"What is difficult to accept is that the USA has taken other sectors, the Wine and Whisky sector, to impose heavy levies, at a level of 25%, while they only impose levies of 10% on new European planes. Are bottles of wine flying? No, so they should limit their measures to the aircraft manufacturing industry!" Ignacio Sanchez Recarte, the secretary-general of the European Wine Companies Committee (CEEV), said.
On Wednesday, the World Trade Organization (WTO) ruled that the United States can impose tariffs on $7.5 billion worth of goods from the European Union as retaliation for the bloc’s illegal subsidies to Airbus. Washington is now requesting 10 per cent tariffs on civil aircraft and 25 per cent tariffs on a number of food products imported from EU countries. French, Spanish, German and UK still wines, plus single malt Scotch whisky, are among those targeted by the tariffs.
According to Recarte, though the levies are ad valorem, which makes it possible to declare lower value of goods at customs, consumers will still "see the difference and feel the pinch."
"What is very detrimental is for the importers to have to change their product from category, in terms of marketing and sales. It also questions future sales. The American market is highly competitive for wines, with their own national production and the wines from South America or Australia for example, so for the European producers and exporters, it is really a cold shower if – as announced by the US, the tariffs start being applied from October 18," he stressed.
The reaction is just as surprised and angry in the Scotch Whisky Association (SWA).
"The US market accounted for 22% of global value, and 10.7% of global volumes of Scotch Whisky exports in 2018. We sold for more than 1.3 billion US$ of scotch whisky in the US last year! So you can imagine that we are very disappointed," Karen Betts, the SWA chief executive, said.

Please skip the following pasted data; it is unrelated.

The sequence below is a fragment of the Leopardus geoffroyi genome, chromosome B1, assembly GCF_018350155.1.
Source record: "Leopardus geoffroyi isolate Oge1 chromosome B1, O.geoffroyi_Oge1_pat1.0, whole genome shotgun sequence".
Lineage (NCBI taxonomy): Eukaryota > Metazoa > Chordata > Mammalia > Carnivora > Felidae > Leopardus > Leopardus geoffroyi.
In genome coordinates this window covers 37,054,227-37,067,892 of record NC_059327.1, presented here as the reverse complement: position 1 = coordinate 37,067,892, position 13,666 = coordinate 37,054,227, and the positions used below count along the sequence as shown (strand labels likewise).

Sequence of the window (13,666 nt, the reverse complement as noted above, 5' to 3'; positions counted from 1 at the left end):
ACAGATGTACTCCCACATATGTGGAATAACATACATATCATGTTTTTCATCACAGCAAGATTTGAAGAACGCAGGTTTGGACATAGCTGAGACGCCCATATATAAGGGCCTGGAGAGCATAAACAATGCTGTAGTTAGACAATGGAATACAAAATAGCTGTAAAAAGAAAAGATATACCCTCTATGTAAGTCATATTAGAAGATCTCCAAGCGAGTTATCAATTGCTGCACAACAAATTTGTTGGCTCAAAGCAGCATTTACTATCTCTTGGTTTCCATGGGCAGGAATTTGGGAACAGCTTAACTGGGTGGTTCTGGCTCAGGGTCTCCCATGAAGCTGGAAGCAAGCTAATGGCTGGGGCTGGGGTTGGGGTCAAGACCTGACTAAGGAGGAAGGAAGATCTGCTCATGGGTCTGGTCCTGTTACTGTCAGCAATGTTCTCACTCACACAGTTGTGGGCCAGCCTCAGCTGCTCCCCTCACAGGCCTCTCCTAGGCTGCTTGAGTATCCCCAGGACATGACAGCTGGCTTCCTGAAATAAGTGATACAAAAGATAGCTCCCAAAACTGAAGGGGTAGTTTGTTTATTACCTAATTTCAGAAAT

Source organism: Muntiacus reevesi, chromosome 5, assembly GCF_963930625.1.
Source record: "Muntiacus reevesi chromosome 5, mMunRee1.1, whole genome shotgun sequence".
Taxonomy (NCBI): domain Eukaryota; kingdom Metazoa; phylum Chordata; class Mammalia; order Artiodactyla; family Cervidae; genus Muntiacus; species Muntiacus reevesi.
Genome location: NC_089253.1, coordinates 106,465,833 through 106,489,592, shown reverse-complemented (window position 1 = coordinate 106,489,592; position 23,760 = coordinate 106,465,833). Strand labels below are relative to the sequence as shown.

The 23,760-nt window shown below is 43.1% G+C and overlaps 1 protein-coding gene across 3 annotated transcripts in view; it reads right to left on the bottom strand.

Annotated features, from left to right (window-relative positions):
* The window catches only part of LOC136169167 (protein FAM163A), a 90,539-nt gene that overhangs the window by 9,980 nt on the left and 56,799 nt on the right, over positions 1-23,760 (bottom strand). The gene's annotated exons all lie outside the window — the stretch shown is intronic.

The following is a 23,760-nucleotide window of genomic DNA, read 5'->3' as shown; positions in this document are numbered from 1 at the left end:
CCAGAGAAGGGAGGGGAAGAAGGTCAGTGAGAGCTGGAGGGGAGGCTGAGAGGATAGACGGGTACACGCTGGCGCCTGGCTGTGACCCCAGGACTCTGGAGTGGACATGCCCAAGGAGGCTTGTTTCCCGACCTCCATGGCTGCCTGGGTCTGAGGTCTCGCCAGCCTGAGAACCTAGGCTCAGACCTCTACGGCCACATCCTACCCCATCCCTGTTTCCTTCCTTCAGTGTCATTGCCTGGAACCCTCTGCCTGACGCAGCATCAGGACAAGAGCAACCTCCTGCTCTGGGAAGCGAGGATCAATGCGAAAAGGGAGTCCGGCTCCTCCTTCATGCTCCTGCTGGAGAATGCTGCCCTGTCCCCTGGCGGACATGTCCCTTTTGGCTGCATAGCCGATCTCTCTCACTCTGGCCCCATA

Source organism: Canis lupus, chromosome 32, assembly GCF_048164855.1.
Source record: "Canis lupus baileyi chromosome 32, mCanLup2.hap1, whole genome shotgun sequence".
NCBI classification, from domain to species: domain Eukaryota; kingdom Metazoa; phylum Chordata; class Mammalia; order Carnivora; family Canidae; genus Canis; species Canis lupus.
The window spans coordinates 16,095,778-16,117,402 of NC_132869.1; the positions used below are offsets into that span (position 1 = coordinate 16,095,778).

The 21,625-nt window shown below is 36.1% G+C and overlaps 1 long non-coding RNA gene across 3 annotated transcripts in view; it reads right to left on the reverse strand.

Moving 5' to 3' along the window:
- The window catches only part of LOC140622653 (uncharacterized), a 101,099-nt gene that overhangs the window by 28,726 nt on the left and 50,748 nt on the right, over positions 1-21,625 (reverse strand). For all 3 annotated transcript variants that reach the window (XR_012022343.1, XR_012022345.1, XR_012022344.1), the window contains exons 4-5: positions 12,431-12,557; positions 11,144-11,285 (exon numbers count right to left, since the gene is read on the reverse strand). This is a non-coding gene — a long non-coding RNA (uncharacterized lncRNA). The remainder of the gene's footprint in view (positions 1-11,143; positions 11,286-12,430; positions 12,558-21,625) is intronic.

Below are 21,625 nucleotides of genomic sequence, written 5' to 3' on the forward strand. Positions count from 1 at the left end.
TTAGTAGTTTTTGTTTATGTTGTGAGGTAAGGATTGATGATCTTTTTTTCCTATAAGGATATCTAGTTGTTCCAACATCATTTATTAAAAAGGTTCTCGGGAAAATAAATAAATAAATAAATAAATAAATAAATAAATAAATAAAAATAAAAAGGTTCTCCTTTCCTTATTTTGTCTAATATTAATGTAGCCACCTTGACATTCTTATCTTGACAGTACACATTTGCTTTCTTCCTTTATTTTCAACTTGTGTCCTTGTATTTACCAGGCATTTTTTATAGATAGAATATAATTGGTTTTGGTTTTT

The tariffs, Betts went on to argue, are a "heavy blow" to the industry since Single Malt Scotch Whisky represents over half of the total value of UK products on the US Government tariff list.
She regretted that the sector has been hit, even though the "dispute is about aircraft subsidies." Betts also recalled that EU-US trade in spirits has been tariff-free for the last 25 years, boosting "investment, employment and prosperity" on both sides of the Atlantic. Now, the situation would change.
"If the levy is applied, we expect a negative impact on investment and job creation in Scotland, and longer-term impacts on productivity and growth across the industry and our supply chain ... These damaging tariffs must not take effect," she said.
The Scotch Whisky Association chief, therefore, urged the European Union and the United States to "take urgent action" to ensure that the latest tariffs will not take effect and "other tariffs – including on the export of American Whiskey to the EU – are removed quickly."
EU-US trade tensions have been mounting since the Donald Trump administration introduced tariffs on steel and aluminium imported from Europe on 31 May 2018. The next month, the bloc retaliated with 25 percent tariffs on American motorcycles and other items, including US whiskey.